years ago the world was "larger," the pace of daily life slower,
and the competition for insurance within any single community much
less intense than it is today. Today it is almost impossible to
knock on a door, unexpected, and find a receptive audience. The
previous generation of insurance agents was able to prepare an audience
with the use of mass market mail campaigns followed up by phone
calls and then a visit.
Mass marketing, however, has been intensely overplayed; many people–too busy to read the many brochures, catalogs, and solicitations that arrive in their mail boxes–simply sort the "junk" from the bills and then pile the junk mail off to the side where it accumulates until finally it is tossed in the trash. Only a tiny percentage of mass market mail is read. In fact, one of the managers at a local recycling center reports that tons of "garbage" sorted at the facility is junk mail–much of which has never even been opened!
Many insurance companies try to "incentify" people into responding to a mailer by promising something free if they return the postage paid card. Often the "freebie" is a booklet promising information–such as a buyers guide for life insurance, a booklet explaining Medicare and so forth. Believing that they will just get a free booklet in the mail, individuals write their names on such cards and drop them in the mailbox. In spite of the fact that the "small print" explains that the card is a solicitation for some product, and that an agent will call, individuals are often irritated when an agent calls and asks to "deliver" the requested information. This strategy is old and outdated. Furthermore, those who sent in the card thinking they would get something for free are often not financially qualified to purchase anything.
Is there still a place for mail campaigns? Absolutely. However, mail campaigns are more likely to be effective when the recipients are "targeted," not just by age and generic interest, but when they are targeted specifically by the agent whose name they are likely to recognize on the envelope. For example, if you have been the guest speaker for a group of retirees at a local church or civic club, a follow up mailer might be opened, and if the individual recalls that your service might benefit him, he might be receptive to an appointment when you call. Don't wait by the phone, however–he usually won't call you first.
Another positive use of a mail campaign is to your book of existing clients. These folks have already trusted you with their money. They will recognize your name and, if you send them something in a personal envelope–rather than a pre-addressed company one–they will definitely open it. Furthermore, since insurance agents are often "recycled" faster than fast-food restaurant employees, your people will appreciate knowing that you are still around. You should send a card, a "personal" letter or a newsletter created by you at least once a quarter. If you can do it monthly, that's even better. You may think that since the client already has your information, it's unlikely that you will gain any new business, but you could not be more mistaken. Experienced agents know that the larger policies–such as annuities and large life insurance or long term care policies–are often purchased by clients who already know you. Furthermore, "stuff" happens. A family member dies who didn't have insurance. Health insurance policies held by employers get cancelled. People retire and have to roll their money out of the company. A simple reminder that you are still available along with a convenient list of products you have will bring your name to the forefront when a life changing event takes place.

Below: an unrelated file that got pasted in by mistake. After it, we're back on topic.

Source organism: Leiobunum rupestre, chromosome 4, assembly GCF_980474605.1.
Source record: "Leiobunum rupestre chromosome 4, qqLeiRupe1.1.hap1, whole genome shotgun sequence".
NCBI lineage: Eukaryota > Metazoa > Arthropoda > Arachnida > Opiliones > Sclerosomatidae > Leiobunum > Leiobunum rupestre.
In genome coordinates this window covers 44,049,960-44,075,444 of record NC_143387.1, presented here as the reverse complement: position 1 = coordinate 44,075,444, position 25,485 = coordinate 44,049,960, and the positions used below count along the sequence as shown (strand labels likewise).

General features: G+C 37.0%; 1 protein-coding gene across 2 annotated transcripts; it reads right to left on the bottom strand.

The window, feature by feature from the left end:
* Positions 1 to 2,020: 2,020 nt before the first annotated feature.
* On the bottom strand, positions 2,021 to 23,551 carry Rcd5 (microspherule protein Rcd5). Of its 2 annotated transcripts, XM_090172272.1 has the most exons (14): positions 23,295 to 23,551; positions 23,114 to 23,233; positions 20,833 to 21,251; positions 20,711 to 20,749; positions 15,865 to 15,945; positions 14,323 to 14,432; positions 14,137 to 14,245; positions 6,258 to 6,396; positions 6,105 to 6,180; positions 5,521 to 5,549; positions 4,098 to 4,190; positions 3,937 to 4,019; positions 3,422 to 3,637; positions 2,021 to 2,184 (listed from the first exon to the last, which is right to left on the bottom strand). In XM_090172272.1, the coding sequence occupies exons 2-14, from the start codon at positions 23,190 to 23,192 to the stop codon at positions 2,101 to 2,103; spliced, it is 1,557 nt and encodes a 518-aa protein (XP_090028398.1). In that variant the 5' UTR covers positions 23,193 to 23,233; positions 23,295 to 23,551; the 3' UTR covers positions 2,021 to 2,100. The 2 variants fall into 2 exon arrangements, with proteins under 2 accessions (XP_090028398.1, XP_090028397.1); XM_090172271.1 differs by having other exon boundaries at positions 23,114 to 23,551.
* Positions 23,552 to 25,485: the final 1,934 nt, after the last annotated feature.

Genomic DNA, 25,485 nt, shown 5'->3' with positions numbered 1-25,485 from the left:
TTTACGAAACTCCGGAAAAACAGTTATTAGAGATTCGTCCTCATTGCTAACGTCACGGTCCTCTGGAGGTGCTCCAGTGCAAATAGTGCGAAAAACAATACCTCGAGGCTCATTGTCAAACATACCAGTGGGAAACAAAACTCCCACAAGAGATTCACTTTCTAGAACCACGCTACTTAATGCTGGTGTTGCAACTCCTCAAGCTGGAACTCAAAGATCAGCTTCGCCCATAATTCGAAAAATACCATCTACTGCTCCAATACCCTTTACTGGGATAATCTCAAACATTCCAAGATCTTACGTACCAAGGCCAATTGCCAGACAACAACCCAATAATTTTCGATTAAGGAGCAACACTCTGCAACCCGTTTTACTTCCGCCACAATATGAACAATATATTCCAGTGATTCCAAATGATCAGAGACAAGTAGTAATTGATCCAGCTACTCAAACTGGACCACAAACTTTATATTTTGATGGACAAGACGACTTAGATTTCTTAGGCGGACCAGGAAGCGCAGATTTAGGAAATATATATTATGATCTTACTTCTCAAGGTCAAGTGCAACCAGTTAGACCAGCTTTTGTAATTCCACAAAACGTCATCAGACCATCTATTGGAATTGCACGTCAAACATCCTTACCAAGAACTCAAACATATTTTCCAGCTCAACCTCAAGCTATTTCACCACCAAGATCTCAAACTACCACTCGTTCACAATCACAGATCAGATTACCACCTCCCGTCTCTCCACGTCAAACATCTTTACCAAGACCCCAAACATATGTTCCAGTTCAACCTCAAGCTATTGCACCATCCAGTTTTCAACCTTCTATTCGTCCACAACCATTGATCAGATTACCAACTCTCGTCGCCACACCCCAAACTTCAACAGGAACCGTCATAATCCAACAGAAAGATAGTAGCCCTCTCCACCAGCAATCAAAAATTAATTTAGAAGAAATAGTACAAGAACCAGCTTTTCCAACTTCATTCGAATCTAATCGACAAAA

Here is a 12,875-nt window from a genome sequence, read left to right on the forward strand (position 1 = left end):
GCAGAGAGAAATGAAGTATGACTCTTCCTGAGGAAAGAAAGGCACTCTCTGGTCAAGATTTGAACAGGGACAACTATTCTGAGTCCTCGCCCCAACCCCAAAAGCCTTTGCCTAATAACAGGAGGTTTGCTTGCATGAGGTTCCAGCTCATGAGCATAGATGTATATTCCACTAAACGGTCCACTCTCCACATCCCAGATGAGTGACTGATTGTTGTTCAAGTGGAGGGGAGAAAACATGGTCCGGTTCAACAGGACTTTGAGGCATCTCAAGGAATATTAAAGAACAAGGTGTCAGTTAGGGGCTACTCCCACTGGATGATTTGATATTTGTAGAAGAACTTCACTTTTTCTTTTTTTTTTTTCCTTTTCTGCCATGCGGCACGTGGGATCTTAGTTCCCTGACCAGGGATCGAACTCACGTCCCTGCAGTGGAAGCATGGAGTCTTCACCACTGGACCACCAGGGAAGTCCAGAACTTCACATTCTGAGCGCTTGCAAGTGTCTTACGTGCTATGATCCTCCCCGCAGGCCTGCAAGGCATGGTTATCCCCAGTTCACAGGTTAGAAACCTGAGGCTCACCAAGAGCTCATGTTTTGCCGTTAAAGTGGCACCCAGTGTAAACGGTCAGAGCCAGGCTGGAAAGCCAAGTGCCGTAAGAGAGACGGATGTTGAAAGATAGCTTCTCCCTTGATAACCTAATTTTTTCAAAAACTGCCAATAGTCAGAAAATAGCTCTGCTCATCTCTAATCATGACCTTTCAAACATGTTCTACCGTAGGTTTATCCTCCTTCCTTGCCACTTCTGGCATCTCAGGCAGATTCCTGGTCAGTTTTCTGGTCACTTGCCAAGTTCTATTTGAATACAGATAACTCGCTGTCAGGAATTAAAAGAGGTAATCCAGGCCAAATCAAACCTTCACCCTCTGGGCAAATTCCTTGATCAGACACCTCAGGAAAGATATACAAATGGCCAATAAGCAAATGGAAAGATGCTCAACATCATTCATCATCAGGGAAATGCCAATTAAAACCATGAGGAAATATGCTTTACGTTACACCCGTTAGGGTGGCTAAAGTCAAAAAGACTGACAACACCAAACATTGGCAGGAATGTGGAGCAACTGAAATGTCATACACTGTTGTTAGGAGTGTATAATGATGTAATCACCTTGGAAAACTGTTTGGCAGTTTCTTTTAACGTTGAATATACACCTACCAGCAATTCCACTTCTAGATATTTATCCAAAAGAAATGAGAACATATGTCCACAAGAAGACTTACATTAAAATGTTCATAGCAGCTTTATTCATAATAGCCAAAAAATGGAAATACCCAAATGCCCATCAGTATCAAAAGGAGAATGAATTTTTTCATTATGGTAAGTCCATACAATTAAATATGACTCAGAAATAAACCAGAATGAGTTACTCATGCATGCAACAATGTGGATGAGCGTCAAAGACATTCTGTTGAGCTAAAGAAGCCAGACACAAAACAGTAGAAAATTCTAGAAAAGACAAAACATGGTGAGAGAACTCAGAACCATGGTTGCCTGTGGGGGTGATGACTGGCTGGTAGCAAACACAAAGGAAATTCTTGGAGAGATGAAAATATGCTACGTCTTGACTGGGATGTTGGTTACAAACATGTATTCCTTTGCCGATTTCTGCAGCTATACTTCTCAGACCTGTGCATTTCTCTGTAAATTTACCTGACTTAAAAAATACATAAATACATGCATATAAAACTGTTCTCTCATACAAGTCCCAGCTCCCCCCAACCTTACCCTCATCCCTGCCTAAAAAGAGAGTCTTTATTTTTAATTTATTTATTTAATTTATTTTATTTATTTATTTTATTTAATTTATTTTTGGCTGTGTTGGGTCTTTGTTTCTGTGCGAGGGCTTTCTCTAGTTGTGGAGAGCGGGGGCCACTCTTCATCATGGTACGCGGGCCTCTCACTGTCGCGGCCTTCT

For obtaining new clients, however, "cold call" mail campaigns are a huge waste of your money. Today's insurance agents must face the fact that the world and the business has been dramatically changed by technology. It's a fact that the world is less friendly, people less patient with lengthy presentations and more likely to switch from one company to another in search of the best deal. You can't succeed with mail campaigns, cold calls, and door knocking. You also can't fight the impact of technology. The only way to cope is to make the technology work for you.
Participation in an internet lead generation program is regarded by many agents and brokers as the most effective way to locate new, and interested prospects. Life changing events–a death in the family, a marriage, or a birth of new baby motivate people to search for a product. They want quotes and comparisons quickly, preferably without having to talk to anyone, even though most will work with an agent once they have made a company or product selection.
Like insurance companies, lead generation companies are not all created equal. A good lead generation company will:
deliver real time leads within minutes of receiving them
deliver leads that have been generated from their own sites–not recycled or purchased from "dump" sites
provide filters so you receive leads only from prospects you would be able to serve
provide prompt refunds for leads with invalid names, phone numbers, etc.
limit the number of agents or brokers to whom a lead is sent
Purchasing leads via the internet is only the first step in a successful use of technology. Agents and brokers also need their own websites where they can describe their services, provide information on changes in the insurance industry, and perhaps even maintain a blog or guestbook where clients can communicate with each other and with their agents.
When we have done a job a certain way for a long time, it is difficult to change. However, the bottom line in the insurance industry is that agents must meet clients where the clients are, and today, that is "online."